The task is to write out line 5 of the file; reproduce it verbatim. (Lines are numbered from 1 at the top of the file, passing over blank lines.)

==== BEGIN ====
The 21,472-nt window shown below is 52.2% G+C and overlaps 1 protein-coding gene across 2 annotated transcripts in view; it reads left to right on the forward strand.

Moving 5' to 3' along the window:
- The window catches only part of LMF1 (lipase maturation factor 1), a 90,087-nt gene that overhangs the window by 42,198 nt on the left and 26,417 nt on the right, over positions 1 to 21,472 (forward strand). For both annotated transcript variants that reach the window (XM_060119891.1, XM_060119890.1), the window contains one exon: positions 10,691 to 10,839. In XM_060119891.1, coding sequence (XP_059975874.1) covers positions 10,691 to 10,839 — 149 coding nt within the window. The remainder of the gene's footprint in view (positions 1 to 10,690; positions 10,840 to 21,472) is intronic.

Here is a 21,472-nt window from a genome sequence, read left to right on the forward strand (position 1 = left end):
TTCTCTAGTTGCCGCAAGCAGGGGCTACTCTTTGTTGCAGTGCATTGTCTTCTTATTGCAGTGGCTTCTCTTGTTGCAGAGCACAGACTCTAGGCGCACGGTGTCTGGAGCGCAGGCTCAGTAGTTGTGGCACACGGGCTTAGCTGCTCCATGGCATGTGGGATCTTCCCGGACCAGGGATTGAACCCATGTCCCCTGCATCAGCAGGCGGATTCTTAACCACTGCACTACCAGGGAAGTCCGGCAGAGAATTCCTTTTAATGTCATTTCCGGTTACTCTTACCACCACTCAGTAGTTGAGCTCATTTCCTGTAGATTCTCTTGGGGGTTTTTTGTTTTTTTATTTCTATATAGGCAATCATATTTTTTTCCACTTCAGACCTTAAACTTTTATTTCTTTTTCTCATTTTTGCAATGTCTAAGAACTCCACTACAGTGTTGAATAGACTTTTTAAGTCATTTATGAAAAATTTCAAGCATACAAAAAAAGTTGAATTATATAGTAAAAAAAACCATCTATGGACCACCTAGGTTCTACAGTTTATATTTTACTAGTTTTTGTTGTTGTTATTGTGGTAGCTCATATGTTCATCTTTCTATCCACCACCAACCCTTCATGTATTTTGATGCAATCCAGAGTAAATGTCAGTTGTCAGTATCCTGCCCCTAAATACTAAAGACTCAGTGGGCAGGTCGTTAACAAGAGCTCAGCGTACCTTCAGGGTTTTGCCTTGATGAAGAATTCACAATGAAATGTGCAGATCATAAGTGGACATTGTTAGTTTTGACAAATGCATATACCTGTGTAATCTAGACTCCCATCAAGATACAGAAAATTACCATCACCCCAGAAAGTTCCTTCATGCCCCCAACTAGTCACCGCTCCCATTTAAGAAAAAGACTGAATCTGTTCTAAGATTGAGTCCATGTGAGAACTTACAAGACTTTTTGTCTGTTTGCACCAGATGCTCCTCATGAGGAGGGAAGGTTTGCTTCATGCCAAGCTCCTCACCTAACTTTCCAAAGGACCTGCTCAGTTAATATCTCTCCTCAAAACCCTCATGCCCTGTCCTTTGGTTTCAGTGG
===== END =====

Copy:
TTCTCTAGTTGCCGCAAGCAGGGGCTACTCTTTGTTGCAGTGCATTGTCTTCTTATTGCAGTGGCTTCTCTTGTTGCAGAGCACAGACTCTAGGCGCACGGTGTCTGGAGCGCAGGCTCAGTAGTTGTGGCACACGGGCTTAGCTGCTCCATGGCATGTGGGATCTTCCCGGACCAGGGATTGAACCCATGTCCCCTGCATCAGCAGGCGGATTCTTAACCACTGCACTACCAGGGAAGTCCGGCAGAGAATTCCTTTTAATGTCATTTCCGGTTACTCTTACCACCACTCAGTAGTTGAGCTCATTTCCTGTAGATTCTCTTGGGGGTTTTTTGTTTTTTTATTTCTATATAGGCAATCATATTTTTTTCCACTTCAGACCTTAAACTTTTATTTCTTTTTCTCATTTTTGCAATGTCTAAGAACTCCACTACAGTGTTGAATAGACTTTTTAAGTCATTTATGAAAAATTTCAAGCATACAAAAAAAGTTGAATTATATAGTAAAAAAAACCATCTATGGACCACCTAGGTTCTACAGTTTATATTTTACTAGTTTTTGTTGTTGTTATTGTGGTAGCTCATATGTTCATCTTTCTATCCACCACCAACCCTTCATGTATTTTGATGCAATCCAGAGTAAATGTCAGTTGTCAGTATCCTGCCCCTAAATACTAAAGACTCAGTGGGCAGGTCGTTAACAAGAGCTCAGCGTACCTTCAGGGTTTTGCCTTGATGAAGAATTCACAATGAAATGTGCAGATCATAAGTGGACATTGTTAGTTTTGACAAATGCATATACCTGTGTAATCTAGACTCCCATCAAGATACAGAAAATTACCATCACCCCAGAAAGTTCCTTCATGCCCCCAACTAGTCACCGCTCCCATTTAAGAAAAAGACTGAATCTGTTCTAAGATTGAGTCCATGTGAGAACTTACAAGACTTTTTGTCTGTTTGCACCAGATGCTCCTCATGAGGAGGGAAGGTTTGCTTCATGCCAAGCTCCTCACCTAACTTTCCAAAGGACCTGCTCAGTTAATATCTCTCCTCAAAACCCTCATGCCCTGTCCTTTGGTTTCAGTGG